Seventeen years ago, when thousands of people reported seeing strange lights in the sky spanning the size of a football field over Phoenix, Ariz., the U.S. Air Force concluded the lights were from A-10 aircraft dropping flares over a military bombing range. Some however, didn’t buy it.
• What: The Presence of Extraterrestrial Life: We Are Not Alone
• When: Wednesday,
June 4, at 6:30 p.m.
• Where: Bethlehem Public Library, 451 Delaware Ave., Delmar
• How much: Free
Albany therapists Marilyn Gewacke and Diane Saunders, are among that group, and they are ready to present their findings about the presence of unidentified flying objects and about some of the sightings in the Albany area. Their free talk will take place at the Bethlehem Library on Wednesday, June 4.
It was with some skepticism that Gewacke and Saunders went on their first expedition in search of extraterrestrial beings in the Outer Banks of North Carolina five years ago, but it didn’t take much to change their minds.
“It was absolutely amazing. We were blown away,” Gewacke said. “We learned how to use the CE-5 protocols to make conscious contact with extraterrestrials and had the opportunity to see many craft.”
Both women left that day believers.
The expedition was part of the Disclosure Project by Ufologist Steven Greer. A medical doctor, Greer began the research project to disclose the facts about UFOs, extraterrestrial intelligence and classified advanced energy and propulsion systems.
“We began to work with Steven Greer in 2009, and that’s when we began to find out about the wealth of info about the disclosure,” Gewacke said. “We have learned info from him about the truth of this phenomenon and how is it going it change.”
Greer believes extraterrestrial civilizations are on Earth to help advance civilization, but the government has covered it up out of a fear of unwanted technological advances.
“As with all transitions, this can create fear and confusion, and so we in the disclosure movement hope to dispel this fear by presenting both an understanding of the historical cover up of this, especially in the ’40s and ’50s, and the truth about contact and the resulting knowledge,” Gewacke said.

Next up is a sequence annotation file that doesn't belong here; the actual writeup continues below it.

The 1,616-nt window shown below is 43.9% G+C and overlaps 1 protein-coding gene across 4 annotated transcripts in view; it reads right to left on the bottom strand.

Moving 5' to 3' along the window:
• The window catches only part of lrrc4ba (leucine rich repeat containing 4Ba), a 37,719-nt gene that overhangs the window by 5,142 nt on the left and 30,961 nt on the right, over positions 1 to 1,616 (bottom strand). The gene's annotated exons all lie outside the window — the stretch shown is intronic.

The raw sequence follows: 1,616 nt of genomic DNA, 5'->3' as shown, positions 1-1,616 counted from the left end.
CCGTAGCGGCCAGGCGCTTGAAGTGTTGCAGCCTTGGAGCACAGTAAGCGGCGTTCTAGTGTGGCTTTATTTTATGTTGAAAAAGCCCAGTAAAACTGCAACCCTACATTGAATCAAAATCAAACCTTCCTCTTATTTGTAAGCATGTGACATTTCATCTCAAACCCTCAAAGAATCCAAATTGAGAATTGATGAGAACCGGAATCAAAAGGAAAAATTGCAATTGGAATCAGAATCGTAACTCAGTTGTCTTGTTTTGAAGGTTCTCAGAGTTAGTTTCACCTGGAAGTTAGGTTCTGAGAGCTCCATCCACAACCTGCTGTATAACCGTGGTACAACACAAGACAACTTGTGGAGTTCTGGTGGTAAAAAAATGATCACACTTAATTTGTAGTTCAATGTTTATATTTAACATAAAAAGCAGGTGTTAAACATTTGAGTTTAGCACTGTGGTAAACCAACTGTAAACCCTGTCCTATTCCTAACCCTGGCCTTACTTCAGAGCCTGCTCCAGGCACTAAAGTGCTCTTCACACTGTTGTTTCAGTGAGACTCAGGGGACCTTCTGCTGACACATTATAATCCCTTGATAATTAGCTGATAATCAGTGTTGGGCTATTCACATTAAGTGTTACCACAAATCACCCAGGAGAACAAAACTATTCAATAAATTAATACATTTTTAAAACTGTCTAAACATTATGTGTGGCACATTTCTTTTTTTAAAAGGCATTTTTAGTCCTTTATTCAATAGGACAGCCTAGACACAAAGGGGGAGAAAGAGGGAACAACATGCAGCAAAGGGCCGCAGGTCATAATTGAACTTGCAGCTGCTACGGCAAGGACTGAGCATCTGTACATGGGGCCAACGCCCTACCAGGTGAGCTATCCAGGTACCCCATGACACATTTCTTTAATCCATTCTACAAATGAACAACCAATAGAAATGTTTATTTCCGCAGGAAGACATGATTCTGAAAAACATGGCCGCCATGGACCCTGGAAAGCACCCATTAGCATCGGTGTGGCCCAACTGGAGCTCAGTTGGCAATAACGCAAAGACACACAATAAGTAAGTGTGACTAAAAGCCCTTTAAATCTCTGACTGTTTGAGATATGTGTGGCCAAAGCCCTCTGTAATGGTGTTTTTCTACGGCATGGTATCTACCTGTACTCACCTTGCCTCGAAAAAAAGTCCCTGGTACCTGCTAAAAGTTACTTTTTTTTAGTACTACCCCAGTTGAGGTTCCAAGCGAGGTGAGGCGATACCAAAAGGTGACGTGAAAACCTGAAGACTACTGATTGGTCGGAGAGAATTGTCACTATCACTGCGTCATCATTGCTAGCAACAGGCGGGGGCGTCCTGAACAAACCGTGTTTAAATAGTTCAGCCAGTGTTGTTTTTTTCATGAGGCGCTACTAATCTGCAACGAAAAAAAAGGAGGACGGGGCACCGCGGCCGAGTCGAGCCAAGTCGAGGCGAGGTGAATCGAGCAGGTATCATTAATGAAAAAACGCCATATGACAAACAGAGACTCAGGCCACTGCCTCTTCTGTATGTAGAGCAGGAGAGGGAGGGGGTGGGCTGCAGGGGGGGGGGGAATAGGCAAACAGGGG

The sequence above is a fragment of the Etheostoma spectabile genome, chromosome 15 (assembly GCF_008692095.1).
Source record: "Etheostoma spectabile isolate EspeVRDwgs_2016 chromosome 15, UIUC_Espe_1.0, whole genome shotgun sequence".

The women have continued to go on the expeditions and eventually established a contact group in the Albany area.
“People come from all around the Northeast, including people from all walks of life — lawyers, scientists, doctors, farmers, policemen, firemen, nurses and many others ranging in age from 18 to 80,” Gewacke said. “We meet monthly and go out at night, often in an open field in the country away from light pollution and do our protocols.”
Gewacke said she and Saunders will talk more about the protocols used at the expeditions at the library.
“This has been most life changing for both Diane and I and everyone in our group. There are many such contact groups throughout the world now,” she said.
James Landoli, a group member from Westchester, said working with the group has been a transformative experience.
“Being involved in the contact, not speculatively but first hand, has given me such a greater view of the universe and has made me have to rethink what I think is possible,” he said. “It has shown me that there is so much more to everything we think we know, and it’s absolutely wonderful.”
Gewacke and Saunders will discuss and share their personal experiences with the Disclosure Movement and extraterrestrial life at the talk titled, “The Presence of Extraterrestrial Life: We are Not Alone.”
“We are going to be talking about the Disclosure Movement, which is, in my mind, the most important historical movement ever on Earth,” Gewacke said.
Gewacke said the movement involves three parts. First, that there is extraterrestrial life in the universe. Second, that there has been a lot of technology that is a result of crafts that have crashed here on Earth, including fiber optics and microchips, and lastly, how to make conscious contact with extraterrestrials.
“We will talk about the details of our expeditions. We have laser lights that go 200 miles up, tones that we play, and we have conscious contact protocols using the ability to be in higher consciousness to make contact,” she said.
Gewacke said crafts of all shapes and sizes have been very close to the group.
“Some are triangular shape, some are cigar-shaped and some just a golden white … as close as 1,000 feet,” she said.
Gewacke adds that it’s normal to be somewhat skeptical or afraid at first, but after witnessing an expedition, people often realize there is nothing to be afraid of.
“It would be a little foolish not to be scared. When we first went out, we were a lot more afraid, but our protocol is realizing we don’t have to be afraid and nothing bad has ever happened. After a while, you realize there is nothing to be afraid of, which is why we are doing the library talk,” she said.
She adds that, “unlike in Hollywood, we feel that most ETs visiting us are here to help us, to give us hope that we as a human race can get beyond resolving conflicts through violence. A lot of these civilizations have gone through that and made it.”
The Bethlehem Library discussion is the third talk the women have done in the area. They find the most common questions they get are about why they believe the sightings have been kept secret and why the crafts don’t land in front of everyone.
Gewacke said these and many other questions will be answered at the talk.
“We will also talk about the involvement of presidents and knowing about the cover up,” Saunders said.
Gewacke said their hope for the talks is to inform and educate the public about extraterrestrial presence and the technology that has resulted.
“We just want to be helpful and will let people come to their own conclusions,” she said.
The talk will take place on Wednesday, June 4, at 6:30 p.m. in the Community Room at the Bethlehem Public Library, 451 Delaware Ave., Delmar.